The Alaska State Commissioner of Education, Dr. Shirley Holloway, was a guest speaker and held three discussion groups on the Alaska State Standards in Education. The ANEC participants were able to ask questions of the commissioner and provide an insight of their own personal views of the standards and how they affect the students in their villages. We were very grateful to the commissioner for taking time to meet with the ANEC members and explaining "How does the Alaska Education Standards Affect Alaska Natives?"

During the conference Paul John, a traditional cultural specialist, gave the keynote address. He provided a much needed reminder of the importance of education from an elder's view point. He pointed out that an education is not to be taken lightly but to evolve from both books and life experiences. We would like to thank Mr. John for sharing a little of his life experiences with us.

Also during the conference the ANEC membership developed and passed three resolutions that will be forwarded onto AFN for consideration during the AFN convention. Resolution 97-01 focuses on opposition to English-only legislation. Resolution 97-02 focuses on the State of Alaska's commitment to Native language preservation through educational programs. Resolution 97-03 focuses on the preparation of Alaska Native educators.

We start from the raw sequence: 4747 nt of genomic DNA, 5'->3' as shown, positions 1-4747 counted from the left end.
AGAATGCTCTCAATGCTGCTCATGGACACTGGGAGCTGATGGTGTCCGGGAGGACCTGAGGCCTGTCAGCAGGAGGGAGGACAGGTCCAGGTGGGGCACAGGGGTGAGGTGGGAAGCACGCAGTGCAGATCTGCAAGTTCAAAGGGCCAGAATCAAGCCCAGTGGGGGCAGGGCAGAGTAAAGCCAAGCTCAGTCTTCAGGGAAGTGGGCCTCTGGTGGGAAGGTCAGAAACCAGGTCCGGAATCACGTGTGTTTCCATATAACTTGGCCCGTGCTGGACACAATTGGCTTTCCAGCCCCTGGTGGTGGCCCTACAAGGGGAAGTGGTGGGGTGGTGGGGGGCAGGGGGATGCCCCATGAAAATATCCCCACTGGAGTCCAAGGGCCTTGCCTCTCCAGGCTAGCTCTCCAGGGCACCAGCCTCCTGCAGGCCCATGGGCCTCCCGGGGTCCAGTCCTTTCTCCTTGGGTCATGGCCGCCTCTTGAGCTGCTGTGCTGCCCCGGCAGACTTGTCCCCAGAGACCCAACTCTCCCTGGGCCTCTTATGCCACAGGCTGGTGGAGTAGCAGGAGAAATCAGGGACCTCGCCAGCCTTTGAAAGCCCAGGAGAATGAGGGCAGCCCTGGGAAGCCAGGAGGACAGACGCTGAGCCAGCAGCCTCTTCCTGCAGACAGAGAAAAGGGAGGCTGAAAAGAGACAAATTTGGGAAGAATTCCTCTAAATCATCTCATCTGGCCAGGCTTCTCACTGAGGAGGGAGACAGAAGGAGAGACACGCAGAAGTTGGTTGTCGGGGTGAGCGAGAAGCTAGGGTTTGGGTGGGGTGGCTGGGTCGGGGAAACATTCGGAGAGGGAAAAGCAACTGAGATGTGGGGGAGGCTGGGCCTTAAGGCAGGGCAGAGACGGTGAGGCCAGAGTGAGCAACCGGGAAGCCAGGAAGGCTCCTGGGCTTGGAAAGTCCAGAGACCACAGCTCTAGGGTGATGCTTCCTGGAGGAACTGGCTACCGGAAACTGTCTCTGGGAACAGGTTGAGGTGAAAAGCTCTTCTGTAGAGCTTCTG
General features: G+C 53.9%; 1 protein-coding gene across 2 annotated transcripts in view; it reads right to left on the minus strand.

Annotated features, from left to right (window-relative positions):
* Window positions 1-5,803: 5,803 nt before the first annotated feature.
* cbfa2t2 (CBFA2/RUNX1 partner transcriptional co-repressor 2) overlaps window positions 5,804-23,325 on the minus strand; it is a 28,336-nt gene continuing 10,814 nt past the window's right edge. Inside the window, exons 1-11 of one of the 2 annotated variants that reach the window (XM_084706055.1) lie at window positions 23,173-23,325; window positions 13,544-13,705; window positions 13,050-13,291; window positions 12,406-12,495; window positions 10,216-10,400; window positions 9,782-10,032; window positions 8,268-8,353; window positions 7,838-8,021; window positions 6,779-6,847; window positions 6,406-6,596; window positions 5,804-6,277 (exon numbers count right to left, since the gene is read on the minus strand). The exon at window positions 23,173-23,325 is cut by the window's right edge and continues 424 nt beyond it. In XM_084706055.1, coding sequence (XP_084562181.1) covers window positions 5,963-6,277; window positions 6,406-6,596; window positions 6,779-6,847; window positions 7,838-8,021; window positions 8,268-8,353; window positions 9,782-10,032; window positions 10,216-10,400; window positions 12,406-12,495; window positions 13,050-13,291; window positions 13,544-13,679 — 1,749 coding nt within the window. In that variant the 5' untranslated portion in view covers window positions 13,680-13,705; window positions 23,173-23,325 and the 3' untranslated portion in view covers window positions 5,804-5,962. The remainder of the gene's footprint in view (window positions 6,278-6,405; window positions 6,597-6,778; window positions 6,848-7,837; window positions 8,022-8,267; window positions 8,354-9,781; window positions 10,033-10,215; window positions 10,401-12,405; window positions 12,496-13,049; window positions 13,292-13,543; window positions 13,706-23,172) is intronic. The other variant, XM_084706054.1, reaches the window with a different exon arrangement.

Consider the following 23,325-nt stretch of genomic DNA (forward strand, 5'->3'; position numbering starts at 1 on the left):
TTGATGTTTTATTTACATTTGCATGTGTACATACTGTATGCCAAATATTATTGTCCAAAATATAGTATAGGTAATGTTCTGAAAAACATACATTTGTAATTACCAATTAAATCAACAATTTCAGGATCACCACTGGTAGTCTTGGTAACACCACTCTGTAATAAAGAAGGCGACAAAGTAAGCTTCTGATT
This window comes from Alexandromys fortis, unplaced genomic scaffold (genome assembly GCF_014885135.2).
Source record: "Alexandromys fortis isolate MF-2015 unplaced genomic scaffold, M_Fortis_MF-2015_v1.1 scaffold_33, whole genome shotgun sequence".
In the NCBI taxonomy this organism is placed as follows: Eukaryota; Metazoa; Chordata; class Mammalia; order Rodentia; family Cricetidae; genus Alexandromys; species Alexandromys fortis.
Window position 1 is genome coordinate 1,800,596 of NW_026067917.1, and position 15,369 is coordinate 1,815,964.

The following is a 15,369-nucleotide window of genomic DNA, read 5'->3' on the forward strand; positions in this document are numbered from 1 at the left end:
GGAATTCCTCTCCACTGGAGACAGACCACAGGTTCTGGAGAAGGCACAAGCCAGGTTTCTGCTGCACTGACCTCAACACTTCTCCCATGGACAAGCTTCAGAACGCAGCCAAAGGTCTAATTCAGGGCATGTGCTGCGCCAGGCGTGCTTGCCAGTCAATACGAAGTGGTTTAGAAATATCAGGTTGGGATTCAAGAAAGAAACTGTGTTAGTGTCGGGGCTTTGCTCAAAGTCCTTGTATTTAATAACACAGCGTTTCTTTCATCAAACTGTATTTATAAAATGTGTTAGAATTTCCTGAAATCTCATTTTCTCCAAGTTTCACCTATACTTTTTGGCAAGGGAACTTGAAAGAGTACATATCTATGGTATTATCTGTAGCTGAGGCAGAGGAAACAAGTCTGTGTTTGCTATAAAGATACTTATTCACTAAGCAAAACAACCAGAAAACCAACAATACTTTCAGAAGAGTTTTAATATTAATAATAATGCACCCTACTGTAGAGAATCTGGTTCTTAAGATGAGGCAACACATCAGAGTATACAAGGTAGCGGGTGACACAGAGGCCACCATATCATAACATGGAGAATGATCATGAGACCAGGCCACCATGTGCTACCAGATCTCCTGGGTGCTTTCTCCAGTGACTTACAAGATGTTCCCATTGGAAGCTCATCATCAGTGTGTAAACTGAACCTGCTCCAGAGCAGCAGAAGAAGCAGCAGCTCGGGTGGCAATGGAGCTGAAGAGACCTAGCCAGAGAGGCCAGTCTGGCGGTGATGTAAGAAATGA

The Alaska Native Education Council over the past year has been a strong and vocal advocate for improvement in Native education both within Alaska and on a national level. ANEC is the current advisory committee to the Alaska Regional Comprehensive Center. It assisted in planning and implementing the 1997 Alaska State Bilingual Conference; it assisted the Alaska State Department of Education in developing the Native Student Action Plan; participated in the third Annual International Mathematics and Science Study; has set up a network for information exchange with the National Indian Education Association, the Tribal Education Contractors Association, the National Johnson O'Malley Association and has recently been asked to act as the Native Education Advisory Committee for the Alaska State Department of Education.

All of this work was accomplished because of the dedication, commitment and volunteer time of the ANEC board of directors. The 1997-98 ANEC board and alternates are as follows:

Virginia Thomas, chair, Anchorage

Bernadette Alvanna-Stimpfle, Nome

Agnes Baptiste, Nome

Emma Bodfish, Barrow

Phyllis Carlson, Juneau

Della Cheney, Sitka

Rebecca Gallen, Northway

Teresa Germain, Juneau

Charles Kashatok, Bethel